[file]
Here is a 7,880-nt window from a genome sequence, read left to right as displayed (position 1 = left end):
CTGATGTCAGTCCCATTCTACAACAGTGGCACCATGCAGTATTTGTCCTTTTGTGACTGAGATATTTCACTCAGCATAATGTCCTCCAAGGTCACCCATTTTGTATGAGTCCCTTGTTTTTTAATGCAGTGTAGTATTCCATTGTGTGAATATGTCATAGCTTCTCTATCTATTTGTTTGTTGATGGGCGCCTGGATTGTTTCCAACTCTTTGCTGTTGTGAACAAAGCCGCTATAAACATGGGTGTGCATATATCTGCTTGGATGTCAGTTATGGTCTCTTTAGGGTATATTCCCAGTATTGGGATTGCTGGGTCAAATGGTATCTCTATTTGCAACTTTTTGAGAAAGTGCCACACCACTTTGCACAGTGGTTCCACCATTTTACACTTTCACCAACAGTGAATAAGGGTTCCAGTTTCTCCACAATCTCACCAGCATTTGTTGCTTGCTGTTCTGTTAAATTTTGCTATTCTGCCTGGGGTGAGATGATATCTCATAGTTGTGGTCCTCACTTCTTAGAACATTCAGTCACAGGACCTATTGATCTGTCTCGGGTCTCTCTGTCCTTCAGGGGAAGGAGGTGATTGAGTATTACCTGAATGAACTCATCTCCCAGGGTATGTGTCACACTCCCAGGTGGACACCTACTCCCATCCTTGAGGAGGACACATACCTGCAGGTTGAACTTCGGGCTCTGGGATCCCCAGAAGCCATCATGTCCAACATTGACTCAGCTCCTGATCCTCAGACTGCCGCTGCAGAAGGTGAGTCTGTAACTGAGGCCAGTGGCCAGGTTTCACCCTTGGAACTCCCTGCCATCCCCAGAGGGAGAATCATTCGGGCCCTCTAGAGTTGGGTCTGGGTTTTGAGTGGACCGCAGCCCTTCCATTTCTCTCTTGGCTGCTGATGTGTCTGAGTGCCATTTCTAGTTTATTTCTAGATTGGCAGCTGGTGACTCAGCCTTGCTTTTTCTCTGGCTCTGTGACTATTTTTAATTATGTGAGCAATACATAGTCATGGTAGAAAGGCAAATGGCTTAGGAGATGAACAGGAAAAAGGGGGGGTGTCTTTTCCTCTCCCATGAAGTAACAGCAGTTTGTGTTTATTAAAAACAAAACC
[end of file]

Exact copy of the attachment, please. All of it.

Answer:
Here is a 7,880-nt window from a genome sequence, read left to right as displayed (position 1 = left end):
CTGATGTCAGTCCCATTCTACAACAGTGGCACCATGCAGTATTTGTCCTTTTGTGACTGAGATATTTCACTCAGCATAATGTCCTCCAAGGTCACCCATTTTGTATGAGTCCCTTGTTTTTTAATGCAGTGTAGTATTCCATTGTGTGAATATGTCATAGCTTCTCTATCTATTTGTTTGTTGATGGGCGCCTGGATTGTTTCCAACTCTTTGCTGTTGTGAACAAAGCCGCTATAAACATGGGTGTGCATATATCTGCTTGGATGTCAGTTATGGTCTCTTTAGGGTATATTCCCAGTATTGGGATTGCTGGGTCAAATGGTATCTCTATTTGCAACTTTTTGAGAAAGTGCCACACCACTTTGCACAGTGGTTCCACCATTTTACACTTTCACCAACAGTGAATAAGGGTTCCAGTTTCTCCACAATCTCACCAGCATTTGTTGCTTGCTGTTCTGTTAAATTTTGCTATTCTGCCTGGGGTGAGATGATATCTCATAGTTGTGGTCCTCACTTCTTAGAACATTCAGTCACAGGACCTATTGATCTGTCTCGGGTCTCTCTGTCCTTCAGGGGAAGGAGGTGATTGAGTATTACCTGAATGAACTCATCTCCCAGGGTATGTGTCACACTCCCAGGTGGACACCTACTCCCATCCTTGAGGAGGACACATACCTGCAGGTTGAACTTCGGGCTCTGGGATCCCCAGAAGCCATCATGTCCAACATTGACTCAGCTCCTGATCCTCAGACTGCCGCTGCAGAAGGTGAGTCTGTAACTGAGGCCAGTGGCCAGGTTTCACCCTTGGAACTCCCTGCCATCCCCAGAGGGAGAATCATTCGGGCCCTCTAGAGTTGGGTCTGGGTTTTGAGTGGACCGCAGCCCTTCCATTTCTCTCTTGGCTGCTGATGTGTCTGAGTGCCATTTCTAGTTTATTTCTAGATTGGCAGCTGGTGACTCAGCCTTGCTTTTTCTCTGGCTCTGTGACTATTTTTAATTATGTGAGCAATACATAGTCATGGTAGAAAGGCAAATGGCTTAGGAGATGAACAGGAAAAAGGGGGGGTGTCTTTTCCTCTCCCATGAAGTAACAGCAGTTTGTGTTTATTAAAAACAAAACC